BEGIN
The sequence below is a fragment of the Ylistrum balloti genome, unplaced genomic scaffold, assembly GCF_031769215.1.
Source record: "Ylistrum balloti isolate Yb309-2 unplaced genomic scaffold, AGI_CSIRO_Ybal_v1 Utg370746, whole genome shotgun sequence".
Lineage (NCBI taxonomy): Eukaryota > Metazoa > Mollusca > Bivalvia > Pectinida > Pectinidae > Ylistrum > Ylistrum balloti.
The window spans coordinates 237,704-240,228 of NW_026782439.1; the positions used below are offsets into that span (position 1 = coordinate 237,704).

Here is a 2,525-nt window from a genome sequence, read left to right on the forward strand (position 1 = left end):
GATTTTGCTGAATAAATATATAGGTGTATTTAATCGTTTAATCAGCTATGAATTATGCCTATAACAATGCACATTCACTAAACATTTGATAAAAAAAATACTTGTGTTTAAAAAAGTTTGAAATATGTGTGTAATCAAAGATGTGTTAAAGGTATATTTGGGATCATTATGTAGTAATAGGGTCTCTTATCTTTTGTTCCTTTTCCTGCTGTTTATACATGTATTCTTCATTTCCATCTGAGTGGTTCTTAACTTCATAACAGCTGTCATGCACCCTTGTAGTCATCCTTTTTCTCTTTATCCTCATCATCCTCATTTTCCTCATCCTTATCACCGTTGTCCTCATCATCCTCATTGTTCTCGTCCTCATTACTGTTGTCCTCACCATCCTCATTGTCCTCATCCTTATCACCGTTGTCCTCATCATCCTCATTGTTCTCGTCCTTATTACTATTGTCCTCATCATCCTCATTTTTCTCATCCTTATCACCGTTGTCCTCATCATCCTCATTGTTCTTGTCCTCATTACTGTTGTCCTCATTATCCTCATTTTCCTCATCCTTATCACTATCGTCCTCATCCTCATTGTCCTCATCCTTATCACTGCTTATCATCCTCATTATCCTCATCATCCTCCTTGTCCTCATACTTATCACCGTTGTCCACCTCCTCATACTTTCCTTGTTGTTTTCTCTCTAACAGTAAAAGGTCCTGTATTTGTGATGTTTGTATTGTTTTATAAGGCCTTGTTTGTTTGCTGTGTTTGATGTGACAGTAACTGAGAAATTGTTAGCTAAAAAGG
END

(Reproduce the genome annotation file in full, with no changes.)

The sequence below is a fragment of the Ylistrum balloti genome, unplaced genomic scaffold, assembly GCF_031769215.1.
Source record: "Ylistrum balloti isolate Yb309-2 unplaced genomic scaffold, AGI_CSIRO_Ybal_v1 Utg370746, whole genome shotgun sequence".
Lineage (NCBI taxonomy): Eukaryota > Metazoa > Mollusca > Bivalvia > Pectinida > Pectinidae > Ylistrum > Ylistrum balloti.
The window spans coordinates 237,704-240,228 of NW_026782439.1; the positions used below are offsets into that span (position 1 = coordinate 237,704).

Here is a 2,525-nt window from a genome sequence, read left to right on the forward strand (position 1 = left end):
GATTTTGCTGAATAAATATATAGGTGTATTTAATCGTTTAATCAGCTATGAATTATGCCTATAACAATGCACATTCACTAAACATTTGATAAAAAAAATACTTGTGTTTAAAAAAGTTTGAAATATGTGTGTAATCAAAGATGTGTTAAAGGTATATTTGGGATCATTATGTAGTAATAGGGTCTCTTATCTTTTGTTCCTTTTCCTGCTGTTTATACATGTATTCTTCATTTCCATCTGAGTGGTTCTTAACTTCATAACAGCTGTCATGCACCCTTGTAGTCATCCTTTTTCTCTTTATCCTCATCATCCTCATTTTCCTCATCCTTATCACCGTTGTCCTCATCATCCTCATTGTTCTCGTCCTCATTACTGTTGTCCTCACCATCCTCATTGTCCTCATCCTTATCACCGTTGTCCTCATCATCCTCATTGTTCTCGTCCTTATTACTATTGTCCTCATCATCCTCATTTTTCTCATCCTTATCACCGTTGTCCTCATCATCCTCATTGTTCTTGTCCTCATTACTGTTGTCCTCATTATCCTCATTTTCCTCATCCTTATCACTATCGTCCTCATCCTCATTGTCCTCATCCTTATCACTGCTTATCATCCTCATTATCCTCATCATCCTCCTTGTCCTCATACTTATCACCGTTGTCCACCTCCTCATACTTTCCTTGTTGTTTTCTCTCTAACAGTAAAAGGTCCTGTATTTGTGATGTTTGTATTGTTTTATAAGGCCTTGTTTGTTTGCTGTGTTTGATGTGACAGTAACTGAGAAATTGTTAGCTAAAAAGG